HILL END – THE QUARTZ CAPITAL OF NSW
THE quartz capital of New South Wales continues to increase in size, discomfort, and mud. Crowds of strangers still flock to it, and all seems in some fashion, to live and, apparently, thrive. Coaches arrive daily, from all parts of the country, loaded with weary passengers. Enormous waggons, with gigantic loads, lumber continuously in long lines into Clarke-street, and drawn by such regiments of horses and mobs of bullocks, that I am afraid to state what numerical strength of either draught animals is required to get a freight of goods into Hill End; for the roads—all the roads—are more than frightful, they are absolutely perilous, and the mud—the dreadful mud!—in wet, is only to be exceeded by the abominable dust in fine weather.
Let the passengers by the coaches speak of the latter. They only can conceive how travellers across the Great Desert fare during a simoon. They can tell how with throats like gravel tunnels, and stomachs like dust bins, they vainly struggle with the viands provided and set before them (mockery) at the inn at Sofala, where the coach stays to enable them to have dinner (ha! ha!), which dinner is like the Dead Sea fruit, “pleasant to the eye, but dust and ashes within the lips”. They can describe the dreary trudge up “Monkey Hill,” where they have to alight from the coach ankle deep in fluffy, whitish, powdery dust, where, solemn and silent, in weary woe, they toiled heavily upwards, sullen and dismal, and misanthropically hating each other, and reviling, in their hearts, the coachman who compelled them to get down. They know that when ghastly, with grey dust, they all rushed frantically into the public house at the summit of “Monkey Hill.” They drank to such an extent of drinks – forbidden by the sons of Recab—that any philanthropic statesman of Permissive Bill tendencies being present, would afterwards have advocated, with his most earnest eloquence, in his place in the House, the abolition of Monkey Hill from the road between Rydal and Hill End. I say, they might tell yon of all these things. The subject is too much for me; besides, have I not undertaken to give you some description of the outside mining affairs in this district, and I have not commenced as yet.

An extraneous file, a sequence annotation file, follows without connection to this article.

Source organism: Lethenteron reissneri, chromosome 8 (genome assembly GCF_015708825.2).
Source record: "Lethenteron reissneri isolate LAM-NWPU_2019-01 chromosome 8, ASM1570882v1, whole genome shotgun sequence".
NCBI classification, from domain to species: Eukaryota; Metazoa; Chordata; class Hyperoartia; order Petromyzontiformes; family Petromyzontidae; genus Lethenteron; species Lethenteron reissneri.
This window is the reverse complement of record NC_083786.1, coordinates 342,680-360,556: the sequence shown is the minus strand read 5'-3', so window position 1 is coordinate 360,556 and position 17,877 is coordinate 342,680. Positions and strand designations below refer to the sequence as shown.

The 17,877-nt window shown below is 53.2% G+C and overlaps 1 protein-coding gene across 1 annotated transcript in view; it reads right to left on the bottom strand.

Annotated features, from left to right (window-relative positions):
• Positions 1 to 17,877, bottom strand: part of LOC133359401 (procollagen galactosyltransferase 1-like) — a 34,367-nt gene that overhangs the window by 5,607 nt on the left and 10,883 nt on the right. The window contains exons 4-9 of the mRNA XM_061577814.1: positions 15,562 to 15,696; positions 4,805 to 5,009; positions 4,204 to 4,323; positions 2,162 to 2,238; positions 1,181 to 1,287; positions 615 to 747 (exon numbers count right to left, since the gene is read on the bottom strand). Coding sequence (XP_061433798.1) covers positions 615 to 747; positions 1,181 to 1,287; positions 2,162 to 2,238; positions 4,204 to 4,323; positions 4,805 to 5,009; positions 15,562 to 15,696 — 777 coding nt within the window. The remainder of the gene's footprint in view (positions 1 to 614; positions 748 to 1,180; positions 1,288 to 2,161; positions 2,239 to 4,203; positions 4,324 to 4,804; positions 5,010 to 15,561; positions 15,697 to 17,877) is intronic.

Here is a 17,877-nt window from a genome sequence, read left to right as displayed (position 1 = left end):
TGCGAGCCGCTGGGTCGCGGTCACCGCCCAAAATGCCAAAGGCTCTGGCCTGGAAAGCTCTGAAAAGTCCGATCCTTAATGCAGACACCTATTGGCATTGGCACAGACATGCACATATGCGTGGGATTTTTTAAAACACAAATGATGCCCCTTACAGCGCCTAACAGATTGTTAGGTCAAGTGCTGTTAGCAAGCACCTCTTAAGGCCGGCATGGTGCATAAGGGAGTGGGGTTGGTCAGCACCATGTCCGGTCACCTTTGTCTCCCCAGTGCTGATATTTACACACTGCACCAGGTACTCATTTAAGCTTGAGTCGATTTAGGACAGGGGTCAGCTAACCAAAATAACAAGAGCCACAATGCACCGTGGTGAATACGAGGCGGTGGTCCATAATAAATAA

My first impressions of Hill End were decidedly favourable—I do not mean in regard to its mining prosperity, because that was of course an after consideration, and at which I did not arrive at an opinion until after some careful examination, for which I was, in some wise, fitted from previous experience; but, as to the place itself, of course I was prepared for some degree of personal discomfort, and was not in the least disappointed in any anticipation I might have had on that score. But my experiences of former gold-fields’ townships were entirely upset by what I saw, or did not see here. The streets were thronged by a motley crowd; the stores and places of business crowded with customers; the little theatre so densely packed by an admiring audience, that there was not what is facetiously called “standing room,” and even the public-houses, whose name is legion, were crammed. Yet I saw less, far less, drunkenness than can be met with in any street in the metropolis after 10 o’clock at night. There were very few inebriates, no filthy disheveled women, no crouching loafers, no abject vice. The general aspect of the crowds of decently dressed folk who thronged “The Hill” was that of respectability rough indeed in many respects, and loud and noisy too, in some instances, but not disreputable, and altogether good-humoured.
[Empire Friday June 1872 P. 4.]
 Simoon n. A strong, hot, sand-laden wind of the Sahara and Arabian deserts.
 Recab from Jeremiah 35:14